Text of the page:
By Xander Landen, VTDigger
The state saw more revenue than expected after residents and businesses filed 2019 tax returns this month, which will help the state as it weathers the economic strain and budget woes from the Covid-19 pandemic.
As of July 28, the state had received $160 million in additional tax revenue in July. Some $51 million of that will be used to close out the fiscal year 2020 budget, which ended June 30.
But the bulk of it, $109 million, will be carried forward to the current fiscal year, and can be harnessed to help cover a projected $219 million deficit in the state’s general fund — the account that pays for most state government operations.
Taxes are typically due April 15, but last spring the state and federal governments effectively pushed back the deadlines until July 15 because of the Covid-19 pandemic.
Adam Greshin, the state’s finance commissioner, said that after the July filings, state revenues came in $25 million higher than officials had projected they would in January, before the pandemic struck. Greshin presented the latest revenue update to the legislative Joint Fiscal Committee on Wednesday, July 29.
The checks are still coming in, and the figure is likely to go up in the next few weeks, he said.
“Either way you look at it, it’s clear that we have significant fund availability here,” Greshin told the Joint Fiscal Committee. “And I don’t think I’m going out on a limb by saying this was most unanticipated.”
But Greshin warned the revenue reflects income taxes from 2019, which was a strong year for the economy, and well before the pandemic set in.
“The receipts that we’re seeing that are being paid in July that should have been paid in April reflect what is unquestionably a very strong 2019 calendar year,” Greshin said.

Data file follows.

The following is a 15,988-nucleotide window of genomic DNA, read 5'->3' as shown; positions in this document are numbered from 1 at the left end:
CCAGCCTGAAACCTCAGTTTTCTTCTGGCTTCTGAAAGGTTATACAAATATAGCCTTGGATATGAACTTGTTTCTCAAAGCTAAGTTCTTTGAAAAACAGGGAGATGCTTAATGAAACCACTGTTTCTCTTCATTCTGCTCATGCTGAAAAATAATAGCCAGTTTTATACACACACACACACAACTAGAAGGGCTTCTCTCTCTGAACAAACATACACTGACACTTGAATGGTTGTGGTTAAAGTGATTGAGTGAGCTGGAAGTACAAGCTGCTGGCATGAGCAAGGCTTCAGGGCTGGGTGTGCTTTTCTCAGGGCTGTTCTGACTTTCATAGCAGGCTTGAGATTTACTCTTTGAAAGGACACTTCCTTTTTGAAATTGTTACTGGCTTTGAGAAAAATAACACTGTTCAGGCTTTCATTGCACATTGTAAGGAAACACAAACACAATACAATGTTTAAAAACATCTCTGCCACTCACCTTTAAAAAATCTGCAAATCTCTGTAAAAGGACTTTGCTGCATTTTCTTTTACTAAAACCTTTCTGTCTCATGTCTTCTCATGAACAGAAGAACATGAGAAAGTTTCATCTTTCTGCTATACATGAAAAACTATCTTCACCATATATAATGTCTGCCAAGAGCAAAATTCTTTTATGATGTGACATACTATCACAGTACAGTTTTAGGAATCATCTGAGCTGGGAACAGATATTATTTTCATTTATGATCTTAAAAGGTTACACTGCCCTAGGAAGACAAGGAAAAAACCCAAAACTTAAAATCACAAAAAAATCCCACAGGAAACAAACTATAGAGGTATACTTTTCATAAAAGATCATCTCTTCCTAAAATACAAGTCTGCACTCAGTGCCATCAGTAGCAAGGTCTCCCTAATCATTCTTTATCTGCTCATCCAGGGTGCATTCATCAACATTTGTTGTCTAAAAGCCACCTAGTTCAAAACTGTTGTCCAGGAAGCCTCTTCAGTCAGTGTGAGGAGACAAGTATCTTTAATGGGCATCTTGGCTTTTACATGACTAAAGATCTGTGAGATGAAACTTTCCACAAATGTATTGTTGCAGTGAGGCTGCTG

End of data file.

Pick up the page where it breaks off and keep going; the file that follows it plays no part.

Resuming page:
The revenue still does not come close to covering the deficit the state is facing for fiscal year 2021. Greshin said state government departments will still need to cut their budgets. “The message is we’re better than our worst fears, but the real impact of Covid on the economy is going to be seen in the year 20,” said Sen. Ann Cummings, D-Washington, who chairs the committee, referring to the current fiscal year.
Tom Kavet, the Legislature’s economist, said that in 2019, the highest earners in the state saw an “extraordinary amount of income” represented by their personal income payments. The state also saw large corporate income payments.
“In a strong year like 2019, those sorts of things, that’s the upside potential we expect, and it’s terrific we could realize some of this in a year that it’s really needed,” Kavet said.
A push for federal budget aid
While revenues have recently performed better than expected, fiscal analysts say the trend will not continue.
In fiscal year 2021, the state is expected to see $330 million in revenue losses across all of its funds, according to the latest estimate from the Joint Fiscal Office.
Vermont officials have been pushing Congress and President Donald Trump to approve additional aid for state governments grappling with budget shortfalls because of the Covid-19 pandemic.
Since the federal government approved a first major round of funding for states in April, elected officials across the country have been asking the federal government for permission to use the dollars to fill holes in their budgets created by cratering state revenues.
They have also been asking lawmakers to approve additional funding to help states weather their anticipated spending shortfalls.
So far, it has done neither.
U.S. lawmakers are working on the next round of Covid-19 aid, and Republican senators in the GOP-controlled Senate unveiled a $1 trillion plan on Monday, July 27, that is backed by President Trump.